We use electromagnetic notations and nomenclature here (with SI units) because
that's the prime application.
However, some of the discussion is really of a more general mathematical nature.
Dipole moments are what you get when you pack a globally neutral finite variation into
an infinitesimal amount of space.
An electric dipole is a charge multiplied into a length, a magnetic dipole is a
current into a surface area.
Electric Dipole Moment (EDM)
On the permanent EDM of asymmetrical molecules.
In 1912, Peter Debye (1884-1966)
pioneered the study of the electric dipole moments (EDM)
of asymmetrical molecules
(i.e., molecules without a center of symmetry).
He was awarded the Nobel prize for chemistry in 1936.
The unit of dipolar moment most commonly used by chemists
is the debye (D) which is defined as a decimal
submultiple of the franklin-centimeter,
the standard cgs unit (esu).
The franklin is a unit of electric charge
also known as statcoulomb (statC) and is worth exactly
0.1 C /299792458.
One debye is equal
to one attofranklin-centimeter
(this particular use of a
metric prefix with a non-SI unit is especially dubious,
as the "atto" prefix was only introduced in 1975).
1 D = 10-18 statC.cm
(10-21 J/T) / c
3.33564095198... 10-30 C.m
As the elementary charge (e) is
1.602176487(40) 10-19 C,
an electric dipole moment (EDM)
of 1 D
corresponds to two opposite elementary charges separated by a distance of
about 0.2082 Å
(or 0.02082 nm).
Electric dipole moments of a few asymmetrical molecules :
Although many atoms have a permanent magnetic
moment, no permanent electric dipole moment (EDM)
has ever been detected for any atom.
In 2000, the search for a nonzero atomic EDM has led a team at the University of Washington
to one of the most precise measurements ever made
Romalis et al., Phys. Rev. Lett. 86, 2505-2508).
The EDM of a mercury atom, if it has any,
would correspond to a displacement of its electronic cloud
(80 electrons) less than2 10-30 m.
This is about 18 orders of magnitude less than what's
observed for the simple polar molecules
listed in the above table.
This result was obtained by looking for a possible shift due to strong electric fields of
the precession frequency of
199Hg atoms in a weak magnetic field.
No such frequency shift was observed at a precision of 0.4 nHz.
Even more fundamentally, the same type of investigation was carried out about the electron itself
at the Department of Physics of Imperial College London. The results, published in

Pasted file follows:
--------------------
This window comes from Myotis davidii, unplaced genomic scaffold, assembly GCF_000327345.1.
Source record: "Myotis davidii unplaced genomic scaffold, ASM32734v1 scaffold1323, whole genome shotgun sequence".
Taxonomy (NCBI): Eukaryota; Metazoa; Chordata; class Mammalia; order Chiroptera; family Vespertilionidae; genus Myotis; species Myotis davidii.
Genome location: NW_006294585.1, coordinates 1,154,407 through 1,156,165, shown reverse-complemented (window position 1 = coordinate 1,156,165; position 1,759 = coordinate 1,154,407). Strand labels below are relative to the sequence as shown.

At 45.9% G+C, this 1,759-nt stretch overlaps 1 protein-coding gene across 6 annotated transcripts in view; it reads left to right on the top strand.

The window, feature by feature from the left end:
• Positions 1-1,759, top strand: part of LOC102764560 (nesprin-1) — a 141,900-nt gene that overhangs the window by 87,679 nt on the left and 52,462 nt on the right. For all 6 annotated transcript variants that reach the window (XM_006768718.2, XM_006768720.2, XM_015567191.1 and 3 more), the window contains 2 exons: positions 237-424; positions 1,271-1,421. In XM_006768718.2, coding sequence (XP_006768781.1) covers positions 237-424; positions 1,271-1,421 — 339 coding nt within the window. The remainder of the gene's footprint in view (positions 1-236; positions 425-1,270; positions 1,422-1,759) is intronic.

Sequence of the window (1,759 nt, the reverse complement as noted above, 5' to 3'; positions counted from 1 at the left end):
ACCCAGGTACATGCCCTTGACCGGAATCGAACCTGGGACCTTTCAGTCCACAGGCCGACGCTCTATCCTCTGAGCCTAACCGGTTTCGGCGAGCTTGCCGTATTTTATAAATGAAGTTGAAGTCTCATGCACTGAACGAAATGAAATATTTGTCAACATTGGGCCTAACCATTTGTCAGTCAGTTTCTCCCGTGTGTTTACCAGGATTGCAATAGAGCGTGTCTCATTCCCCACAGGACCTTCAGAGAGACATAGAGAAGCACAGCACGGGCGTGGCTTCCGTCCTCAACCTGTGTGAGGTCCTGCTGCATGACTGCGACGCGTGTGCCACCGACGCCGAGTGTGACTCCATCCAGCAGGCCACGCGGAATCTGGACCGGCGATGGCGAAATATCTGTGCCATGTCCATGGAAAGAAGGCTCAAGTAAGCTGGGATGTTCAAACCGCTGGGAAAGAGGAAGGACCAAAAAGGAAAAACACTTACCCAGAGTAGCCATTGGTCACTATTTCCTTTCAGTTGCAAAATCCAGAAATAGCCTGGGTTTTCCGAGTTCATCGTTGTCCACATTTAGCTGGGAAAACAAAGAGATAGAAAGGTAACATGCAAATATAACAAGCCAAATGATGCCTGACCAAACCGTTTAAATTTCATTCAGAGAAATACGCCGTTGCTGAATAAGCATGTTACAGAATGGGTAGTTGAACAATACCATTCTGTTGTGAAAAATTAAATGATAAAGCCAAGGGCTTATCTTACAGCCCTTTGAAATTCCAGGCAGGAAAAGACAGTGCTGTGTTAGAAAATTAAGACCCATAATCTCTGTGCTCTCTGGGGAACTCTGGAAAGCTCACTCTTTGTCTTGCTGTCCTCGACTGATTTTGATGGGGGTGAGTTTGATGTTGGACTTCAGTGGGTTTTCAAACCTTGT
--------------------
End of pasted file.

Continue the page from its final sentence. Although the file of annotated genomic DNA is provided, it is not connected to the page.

Nature in May 2011,
indicate that the charge of the electron has a perfect spherical symmetry to a precision
of 15 orders of magnitude (one part in a million billion)
which was widely advertised as "hair's width compared to the size of the solar system".
The new experimental accuracy
(corresponding to atto-electronvolt energy shifts, on a pulsed beam of ytterbium fluoride)
represents only a relatively small improvement (a factor of 1.5) over the
remarkable result obtained in 2002 by Eugene Commins et al. at UC Berkeley.
However, the British team expects to improve their current accuracy
by a factor of 10 or 100 "over the next few years".
A lack of symmetry is expected to occur at that level of accuracy if our fundamental theories are correct
(concerning, in particular, the breaking of symmetry between matter and antimatter in the early universe).
Force exerted on a dipole by a nonuniform field
A uniform fields exerts a torque but no net force.
The net force an electric field E exerts on an electric dipole
F = grad (p.E)
- ( div E ) p
In the similar expression for the force exerted on a magnetic dipole m,
the second term vanishes because B
F = grad (m.B)
- ( div B ) m
= grad (m.B)
Originally, Coulomb defined what we now call the magnetic induction
B and the magnetic moment m
of a compass needle in terms of each other, using essentially the following
expression of the torque applied by the magnetic field to the needle.
He measured that mechanical torque directly
with the delicate torsion balance
which he invented. (Coulomb would later
use that instrument to establish the
basic law of electrostatics
which now bears his name.)
Torque on a Magnetic Dipolem
m ´ B
Potential Energy of a Dipolem
- m . B
Electric Moment & Magnetic Moment
The electrodynamic fields of dipoles.
The following expressions could be obtained
from the general expressions of electrodynamic
fields in the
limit of dipolar distributions.
However, I fondly remember establishing both sets of dipolar formulas
(as an undergraduate student, in June of 1975 or 1976) by proving that,
if there are no sources at a nonzero distance from the origin, linear superpositions of these
two are the only "spherical and dipolar" solutions of Maxwell's equations.
Loosely speaking, this is to say that there's no other way to build
solutions of Maxwell's equations where the value of each field component at position
r is a sum of products of k(r)r by a vector
Z(t-r/c) or by one of its derivatives...
The two types of dynamic solutions that emerge from such an analysis are readily
identified from the respective static parts
of the electric and magnetic dipolar fields.
(These well-known static fields are obtained
as the limiting cases of simple distributions
[two point charges, or a current loop]
whose moments are kept constant as their sizes tend to zero.)
The electric dipolar moment p of a charge distribution is:
r r dV
The second term is zero if there's no net electric charge, in which case the value
of the first term does not depend on the origin chosen for positions.
The dipolar moment of a neutral distribution of point charges is
p = å qi ri.